Source code is available for everything, with the exception of the NeXT hardware implementation of the low-level sound and DSP drivers. This means researchers and developers may study the source or even customize the Music Kit and DSP tools to suit their needs. Enhancements can be committed to the Subversion repository to have them incorporated for future releases. Commercial software developers may freely incorporate and adapt the software to accelerate development of software products.

Feature List

The following is a partial list of the highlights of the MusicKit provided by David Jaffe on his web-page:

  • Applicable to composers writing real-time computer music applications.

  • Applicable to programmers writing cross-platform audio/music applications.

  • Extensible, high-level object-oriented frameworks that are a super-set of Music V and MIDI paradigms.

  • Written in Objective C and C, using Apple's OpenStep/Cocoa API, the FoundationKit.

  • Using the Python to Objective C bridge PyObjC enables applications and utilities to be written in Python, an interpreted object-oriented language.

  • Functionally comparable (although architecturally dissimilar) to JMSL (Java Music Specification Language).

  • Representation system capable of depicting phrase-level structure such as legato transitions.

  • General time management/scheduling mechanism, supporting synchronization to MIDI time code.

  • Efficient real-time synthesis and sound processing, including option for quadraphonic sound.

  • Complete support for multiple MIDI inputs and outputs.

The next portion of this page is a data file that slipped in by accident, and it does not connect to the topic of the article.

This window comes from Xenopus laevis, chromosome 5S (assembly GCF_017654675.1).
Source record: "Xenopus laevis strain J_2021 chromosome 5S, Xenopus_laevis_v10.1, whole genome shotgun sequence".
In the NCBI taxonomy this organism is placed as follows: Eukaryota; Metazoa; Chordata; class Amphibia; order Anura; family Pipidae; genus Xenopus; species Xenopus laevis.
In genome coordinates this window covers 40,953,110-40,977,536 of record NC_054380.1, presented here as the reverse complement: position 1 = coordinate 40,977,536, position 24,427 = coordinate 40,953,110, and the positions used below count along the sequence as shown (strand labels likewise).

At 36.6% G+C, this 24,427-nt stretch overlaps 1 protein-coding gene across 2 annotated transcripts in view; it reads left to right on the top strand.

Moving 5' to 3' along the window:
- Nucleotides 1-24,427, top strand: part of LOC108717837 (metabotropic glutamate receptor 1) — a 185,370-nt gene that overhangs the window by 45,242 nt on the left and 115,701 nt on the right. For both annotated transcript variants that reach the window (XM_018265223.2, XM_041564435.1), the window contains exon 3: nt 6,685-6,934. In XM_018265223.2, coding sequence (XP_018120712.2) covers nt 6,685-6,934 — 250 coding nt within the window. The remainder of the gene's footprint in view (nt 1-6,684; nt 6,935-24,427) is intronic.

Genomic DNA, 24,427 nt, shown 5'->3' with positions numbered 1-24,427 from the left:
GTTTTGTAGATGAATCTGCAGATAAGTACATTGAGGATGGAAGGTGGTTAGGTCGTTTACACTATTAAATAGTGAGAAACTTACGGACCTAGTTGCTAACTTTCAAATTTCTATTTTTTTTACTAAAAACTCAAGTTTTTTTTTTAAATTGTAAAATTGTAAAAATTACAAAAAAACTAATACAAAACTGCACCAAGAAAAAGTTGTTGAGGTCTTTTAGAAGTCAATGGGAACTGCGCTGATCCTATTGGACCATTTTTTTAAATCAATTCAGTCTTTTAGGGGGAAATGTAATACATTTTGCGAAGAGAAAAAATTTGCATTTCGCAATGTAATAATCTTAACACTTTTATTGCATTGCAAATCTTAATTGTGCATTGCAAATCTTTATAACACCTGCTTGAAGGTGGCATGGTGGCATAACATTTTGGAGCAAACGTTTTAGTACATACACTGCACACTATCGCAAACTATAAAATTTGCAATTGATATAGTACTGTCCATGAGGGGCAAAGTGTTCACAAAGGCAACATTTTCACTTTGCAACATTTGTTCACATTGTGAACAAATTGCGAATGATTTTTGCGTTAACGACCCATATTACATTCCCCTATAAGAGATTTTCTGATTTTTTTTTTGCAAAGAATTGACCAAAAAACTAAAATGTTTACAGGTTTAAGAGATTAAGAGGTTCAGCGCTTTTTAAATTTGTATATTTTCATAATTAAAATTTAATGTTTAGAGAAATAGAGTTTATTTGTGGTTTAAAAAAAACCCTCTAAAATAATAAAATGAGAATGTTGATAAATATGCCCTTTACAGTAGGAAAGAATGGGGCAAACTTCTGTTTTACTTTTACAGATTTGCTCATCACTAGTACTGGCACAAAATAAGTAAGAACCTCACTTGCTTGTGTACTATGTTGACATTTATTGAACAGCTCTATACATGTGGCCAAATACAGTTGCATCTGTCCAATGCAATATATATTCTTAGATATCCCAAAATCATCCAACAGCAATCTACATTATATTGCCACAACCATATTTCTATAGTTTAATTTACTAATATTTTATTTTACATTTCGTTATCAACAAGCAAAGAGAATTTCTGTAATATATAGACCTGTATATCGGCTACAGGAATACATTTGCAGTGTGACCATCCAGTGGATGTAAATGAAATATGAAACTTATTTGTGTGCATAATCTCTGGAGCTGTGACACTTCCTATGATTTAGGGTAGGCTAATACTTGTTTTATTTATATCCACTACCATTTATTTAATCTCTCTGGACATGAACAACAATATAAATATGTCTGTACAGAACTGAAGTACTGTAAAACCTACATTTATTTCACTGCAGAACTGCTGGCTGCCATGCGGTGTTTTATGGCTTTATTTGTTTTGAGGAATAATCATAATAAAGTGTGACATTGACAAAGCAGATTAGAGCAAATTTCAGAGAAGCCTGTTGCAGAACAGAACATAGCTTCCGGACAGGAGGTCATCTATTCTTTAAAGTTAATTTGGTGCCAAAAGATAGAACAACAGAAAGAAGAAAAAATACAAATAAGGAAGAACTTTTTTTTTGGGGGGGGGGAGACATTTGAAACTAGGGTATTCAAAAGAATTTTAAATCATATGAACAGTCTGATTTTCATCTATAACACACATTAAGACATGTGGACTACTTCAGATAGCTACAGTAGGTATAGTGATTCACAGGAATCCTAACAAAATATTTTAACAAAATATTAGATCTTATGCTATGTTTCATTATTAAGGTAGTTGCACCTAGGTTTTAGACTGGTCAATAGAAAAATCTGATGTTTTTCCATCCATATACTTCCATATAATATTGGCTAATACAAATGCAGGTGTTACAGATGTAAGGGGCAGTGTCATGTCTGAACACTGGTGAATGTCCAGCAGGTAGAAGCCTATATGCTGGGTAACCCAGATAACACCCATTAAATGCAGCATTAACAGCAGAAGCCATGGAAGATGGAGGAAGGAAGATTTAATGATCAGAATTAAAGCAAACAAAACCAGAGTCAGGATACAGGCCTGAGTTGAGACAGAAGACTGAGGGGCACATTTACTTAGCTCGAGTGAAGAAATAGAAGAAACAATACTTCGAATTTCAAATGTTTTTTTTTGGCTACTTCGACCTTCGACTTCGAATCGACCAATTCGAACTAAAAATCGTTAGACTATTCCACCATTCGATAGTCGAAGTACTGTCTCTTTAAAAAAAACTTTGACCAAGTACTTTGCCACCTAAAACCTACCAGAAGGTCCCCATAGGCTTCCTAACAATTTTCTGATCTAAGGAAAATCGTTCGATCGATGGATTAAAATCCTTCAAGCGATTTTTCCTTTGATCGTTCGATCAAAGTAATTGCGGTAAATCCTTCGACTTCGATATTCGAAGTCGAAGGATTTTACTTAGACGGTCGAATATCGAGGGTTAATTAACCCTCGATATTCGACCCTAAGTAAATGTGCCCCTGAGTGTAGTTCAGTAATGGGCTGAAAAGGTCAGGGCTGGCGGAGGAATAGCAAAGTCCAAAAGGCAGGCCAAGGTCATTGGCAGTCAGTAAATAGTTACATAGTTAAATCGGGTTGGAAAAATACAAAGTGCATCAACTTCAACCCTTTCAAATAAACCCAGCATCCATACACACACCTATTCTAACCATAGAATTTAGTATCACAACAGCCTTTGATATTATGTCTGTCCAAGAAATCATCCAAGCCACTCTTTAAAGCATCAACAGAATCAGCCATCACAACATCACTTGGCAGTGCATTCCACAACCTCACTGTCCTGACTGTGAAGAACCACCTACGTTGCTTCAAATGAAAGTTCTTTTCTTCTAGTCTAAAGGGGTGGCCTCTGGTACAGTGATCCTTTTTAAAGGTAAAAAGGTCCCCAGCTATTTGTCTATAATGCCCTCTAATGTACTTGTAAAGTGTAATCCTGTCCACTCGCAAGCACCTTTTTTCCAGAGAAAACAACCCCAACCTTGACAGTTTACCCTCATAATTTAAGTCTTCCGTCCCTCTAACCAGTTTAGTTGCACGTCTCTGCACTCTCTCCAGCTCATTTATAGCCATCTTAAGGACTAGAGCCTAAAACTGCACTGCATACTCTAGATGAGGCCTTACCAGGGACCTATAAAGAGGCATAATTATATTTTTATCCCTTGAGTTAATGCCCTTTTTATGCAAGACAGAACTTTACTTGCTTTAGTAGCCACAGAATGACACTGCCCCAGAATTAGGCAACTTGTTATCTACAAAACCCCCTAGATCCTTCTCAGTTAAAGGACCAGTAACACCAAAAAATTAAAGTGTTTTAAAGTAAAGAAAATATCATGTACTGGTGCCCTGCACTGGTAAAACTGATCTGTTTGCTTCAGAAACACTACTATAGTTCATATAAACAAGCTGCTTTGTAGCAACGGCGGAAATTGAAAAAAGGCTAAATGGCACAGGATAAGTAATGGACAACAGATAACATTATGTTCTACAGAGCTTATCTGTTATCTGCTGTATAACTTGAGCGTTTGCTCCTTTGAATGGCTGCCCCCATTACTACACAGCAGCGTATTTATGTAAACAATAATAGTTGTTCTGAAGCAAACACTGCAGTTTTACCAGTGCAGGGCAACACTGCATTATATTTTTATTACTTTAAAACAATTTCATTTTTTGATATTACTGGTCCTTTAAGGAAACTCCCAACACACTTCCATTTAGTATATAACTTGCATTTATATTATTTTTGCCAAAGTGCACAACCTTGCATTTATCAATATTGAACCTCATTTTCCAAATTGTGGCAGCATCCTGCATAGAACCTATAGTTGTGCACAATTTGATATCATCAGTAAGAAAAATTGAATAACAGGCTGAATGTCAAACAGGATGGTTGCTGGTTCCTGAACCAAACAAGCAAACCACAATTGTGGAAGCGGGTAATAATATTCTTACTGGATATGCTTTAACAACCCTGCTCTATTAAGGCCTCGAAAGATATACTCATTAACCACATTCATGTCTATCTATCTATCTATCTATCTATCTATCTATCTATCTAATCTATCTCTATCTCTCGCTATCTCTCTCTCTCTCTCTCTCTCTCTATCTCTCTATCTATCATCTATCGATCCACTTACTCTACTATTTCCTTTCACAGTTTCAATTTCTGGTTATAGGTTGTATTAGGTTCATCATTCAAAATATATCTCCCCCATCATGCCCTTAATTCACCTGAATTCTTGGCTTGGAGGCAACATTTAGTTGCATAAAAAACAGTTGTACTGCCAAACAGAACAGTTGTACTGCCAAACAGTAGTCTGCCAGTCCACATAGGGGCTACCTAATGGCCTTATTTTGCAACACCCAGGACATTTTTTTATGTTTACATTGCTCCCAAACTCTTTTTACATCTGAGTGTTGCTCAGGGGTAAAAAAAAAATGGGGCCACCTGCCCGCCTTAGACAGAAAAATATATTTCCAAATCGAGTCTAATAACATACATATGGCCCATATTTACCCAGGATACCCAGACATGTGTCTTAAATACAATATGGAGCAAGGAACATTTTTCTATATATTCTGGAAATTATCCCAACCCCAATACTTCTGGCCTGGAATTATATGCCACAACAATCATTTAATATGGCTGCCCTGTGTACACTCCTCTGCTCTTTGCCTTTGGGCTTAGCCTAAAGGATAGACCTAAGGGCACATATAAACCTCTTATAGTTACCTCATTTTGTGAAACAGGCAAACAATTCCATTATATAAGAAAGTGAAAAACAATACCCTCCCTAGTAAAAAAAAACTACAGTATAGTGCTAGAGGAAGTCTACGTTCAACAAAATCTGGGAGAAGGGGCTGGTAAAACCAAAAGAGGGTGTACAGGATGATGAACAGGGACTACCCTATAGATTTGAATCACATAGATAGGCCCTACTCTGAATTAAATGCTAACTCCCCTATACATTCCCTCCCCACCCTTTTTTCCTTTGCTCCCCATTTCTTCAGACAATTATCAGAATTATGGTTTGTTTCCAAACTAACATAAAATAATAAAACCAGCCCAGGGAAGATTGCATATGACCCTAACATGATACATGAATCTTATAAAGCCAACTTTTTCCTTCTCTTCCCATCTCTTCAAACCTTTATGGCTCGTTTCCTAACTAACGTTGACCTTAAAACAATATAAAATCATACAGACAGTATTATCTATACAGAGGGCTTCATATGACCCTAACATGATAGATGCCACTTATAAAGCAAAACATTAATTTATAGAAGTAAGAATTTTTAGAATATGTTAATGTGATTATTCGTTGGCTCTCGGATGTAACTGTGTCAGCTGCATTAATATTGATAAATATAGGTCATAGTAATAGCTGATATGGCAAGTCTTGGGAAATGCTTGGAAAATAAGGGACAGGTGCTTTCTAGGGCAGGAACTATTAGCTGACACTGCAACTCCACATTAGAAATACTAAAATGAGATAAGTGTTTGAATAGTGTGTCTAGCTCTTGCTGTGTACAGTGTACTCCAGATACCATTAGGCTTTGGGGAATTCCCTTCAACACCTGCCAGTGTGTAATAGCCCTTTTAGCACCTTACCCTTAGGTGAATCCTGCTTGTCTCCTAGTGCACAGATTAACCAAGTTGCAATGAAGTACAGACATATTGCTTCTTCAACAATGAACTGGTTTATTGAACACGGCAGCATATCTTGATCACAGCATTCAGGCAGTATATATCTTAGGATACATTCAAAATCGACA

• On NeXT machines, digital sound I/O from the DSP port with support for NeXT serial port devices.

  • Fully-dynamic DSP resource allocation system with dynamic linking and loading, on multiple DSPs.

  • Non-real time mode, where the DSP returns data to the application or writes a sound file.

  • Suite of applications, including Ensemble — an interactive algorithmic composition and performance environment (including a built-in sampler), and ScorePlayer — a Scorefile and standard MIDI file player.

  • Library of instruments, including FM, wavetable, physical modeling and waveshaping synthesis.

  • Library of unit generators for synthesis and sound processing.

  • Documentation, programming examples, utilities, including a sound file mixer, sample rate converter, etc.

  • ScoreFile, a textual scripting language for music.

  • Connectable audio processing modules (“plugins”) including standard audio effects such as reverb. Support for Apple AudioUnits.

  • Sound data held in a specifiable variety of formats, i.e 8, 16, 24 bit or floating point. Allows trading off sample data size vs. processing time.

  • MP3 file reading and writing. Decoding of MP3 can be done in a background thread after reading, or on-the-fly during playback, allowing selection of memory consumption versus processor load.

  • MP3 and Ogg/Vorbis streaming of audio output to web servers using the libshout library. The libshout library license is LGPL, not GPL and so do not compromise the MusicKit license

References at Other Sites

The MusicKit is listed on the following web sites and open source portals:

MusicKit Mail-lists

Don't assume nothing is being done if you don't hear anything for a while! The maintainers are usually adding fixes/code, but full releases are less frequent. The Subversion repository can be used to track all updates and obtain them as they are committed by developers.

SourceForge kindly hosts the MusicKit.